Spies & Mercenaries

Erik Prince's proposal to privatize the war in Afghanistan has several drawbacks, one of which is that I don't think it can possibly bring about a successful conclusion to that war. All the same, this article in Politico is ridiculously unfair to Prince and his efforts. It's fine to be against doing this, but be reasonable.
[Prince] insists contractors should not be stigmatized as “mercenaries,” even though he is proposing armed civilians in conflict zones—the classic definition of a mercenary.
I don't know about 'classic,' but there's an in-practice UN definition of mercenaries that does not include contractors.
Instead, he says they are like the Flying Tigers, the popular name of the 1st American Volunteer Group that flew against the Japanese in 1941–42. Here is where his analogy takes a nosedive: The Flying Tigers were not mercenaries.
Prince: 'Contractors are not mercenaries. They're like the Flying Tigers.'

Proposed rebuttal: 'Nonsense! The Flying Tigers were not mercenaries!'

QED, dude.

In fact, the Flying Tigers were contractors paid by the Central Aircraft Manufacturing Company, with kill bonuses from the Chinese government. Thus, Prince is right in his analogy, more or less.
Rather, they were U.S. military pilots who took off their uniforms to fly as civilians, so that FDR did not have to declare war. Once war was declared, they flew as American fighter pilots once again.
That's a war crime, by the way: perfidy. It also made them legally spies that could be shot on sight.
That’s hardly the same thing as contractors being paid, often exorbitantly, to fight a war on our behalf.
Except that they were contractors, paid a fairly decent sum for every kill.
Where will these mercenaries come from? According to Prince, all will be “brave Americans” who are “former Special Operations veterans.” More sales talk. To keep costs down, he will probably have to outsource to the so-called Third World, where military labor is cheap.
So, we're just to assume that he's lying about that? Because that would be a closer parallel to the Flying Tigers than you wanted to allow (some being no longer active duty). Also, the fact that they are citizens of a nation that is a party to the conflict is why they're contractors and not mercenaries under the UN rule.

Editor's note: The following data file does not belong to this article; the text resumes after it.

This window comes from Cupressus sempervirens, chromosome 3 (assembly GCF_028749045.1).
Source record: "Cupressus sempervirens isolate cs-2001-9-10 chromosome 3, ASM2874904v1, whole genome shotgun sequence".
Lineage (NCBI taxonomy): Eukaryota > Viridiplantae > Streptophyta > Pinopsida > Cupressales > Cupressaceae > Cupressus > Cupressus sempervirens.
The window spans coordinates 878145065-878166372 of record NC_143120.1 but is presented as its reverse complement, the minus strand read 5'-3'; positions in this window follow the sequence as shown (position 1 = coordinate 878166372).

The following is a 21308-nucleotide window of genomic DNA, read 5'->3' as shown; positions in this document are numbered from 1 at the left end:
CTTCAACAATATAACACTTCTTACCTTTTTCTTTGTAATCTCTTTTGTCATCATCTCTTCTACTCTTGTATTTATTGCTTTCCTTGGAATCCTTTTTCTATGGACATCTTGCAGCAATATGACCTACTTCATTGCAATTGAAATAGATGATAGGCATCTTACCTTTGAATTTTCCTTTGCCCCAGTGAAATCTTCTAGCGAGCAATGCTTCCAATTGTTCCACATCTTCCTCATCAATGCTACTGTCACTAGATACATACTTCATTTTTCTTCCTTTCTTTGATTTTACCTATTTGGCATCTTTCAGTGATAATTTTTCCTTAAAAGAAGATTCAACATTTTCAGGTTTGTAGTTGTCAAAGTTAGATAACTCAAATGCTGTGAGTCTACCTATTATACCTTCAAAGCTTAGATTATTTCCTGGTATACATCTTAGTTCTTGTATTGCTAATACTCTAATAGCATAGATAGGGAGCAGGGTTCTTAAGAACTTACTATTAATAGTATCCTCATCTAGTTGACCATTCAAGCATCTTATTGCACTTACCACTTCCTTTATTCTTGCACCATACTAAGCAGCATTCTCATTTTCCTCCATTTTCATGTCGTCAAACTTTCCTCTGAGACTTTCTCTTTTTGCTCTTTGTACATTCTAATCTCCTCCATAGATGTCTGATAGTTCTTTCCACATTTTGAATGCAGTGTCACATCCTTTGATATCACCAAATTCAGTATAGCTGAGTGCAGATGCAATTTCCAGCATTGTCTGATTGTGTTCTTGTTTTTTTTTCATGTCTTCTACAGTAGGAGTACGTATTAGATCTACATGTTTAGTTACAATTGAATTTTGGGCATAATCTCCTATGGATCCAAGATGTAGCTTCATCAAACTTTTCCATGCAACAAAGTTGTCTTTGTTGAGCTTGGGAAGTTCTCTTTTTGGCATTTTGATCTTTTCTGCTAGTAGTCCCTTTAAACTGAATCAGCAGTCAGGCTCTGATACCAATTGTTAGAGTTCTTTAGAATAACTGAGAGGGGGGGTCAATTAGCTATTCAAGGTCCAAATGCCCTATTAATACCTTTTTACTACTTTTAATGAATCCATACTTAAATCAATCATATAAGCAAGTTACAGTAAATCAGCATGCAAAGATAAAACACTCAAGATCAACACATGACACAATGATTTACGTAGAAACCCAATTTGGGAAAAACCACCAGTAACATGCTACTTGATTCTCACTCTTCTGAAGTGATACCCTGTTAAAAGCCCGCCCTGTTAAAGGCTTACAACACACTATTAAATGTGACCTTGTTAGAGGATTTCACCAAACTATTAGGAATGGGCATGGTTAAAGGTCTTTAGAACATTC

When I was in the industry, I worked alongside other ex-special forces and ex-paratroopers from places like the Philippines, Colombia and Uganda.
You know who trained those ex-special forces from the Philippines before they were "ex"? American Special Operations forces.
But do we want Filipino, Colombian and Ugandan mercenaries fighting our wars for us, their way?
That is literally why we trained them.
Prince assures us that nothing will go wrong. To avoid Nisour incidents in the future, he wants to place all mercenaries under U.S. military law, known as the Uniform Code of Military Justice. However, this resolves little. Take, for example, jurisdiction: What happens if a Guatemalan mercenary massacres an Afghan family while on an American contract?
That is exactly the sort of issue that a Status of Forces agreement addresses. The government of Afghanistan would have to agree to terms, and those terms would establish these details.

The article closes with a shot at Prince's patriotism for seeking work from the UAE and China, just to ad an ad hominem on the end of a terrible argument.

I still think Prince's approach can't possibly work, but good gracious. Isn't it enough to criticize it on its logistical and practical problems?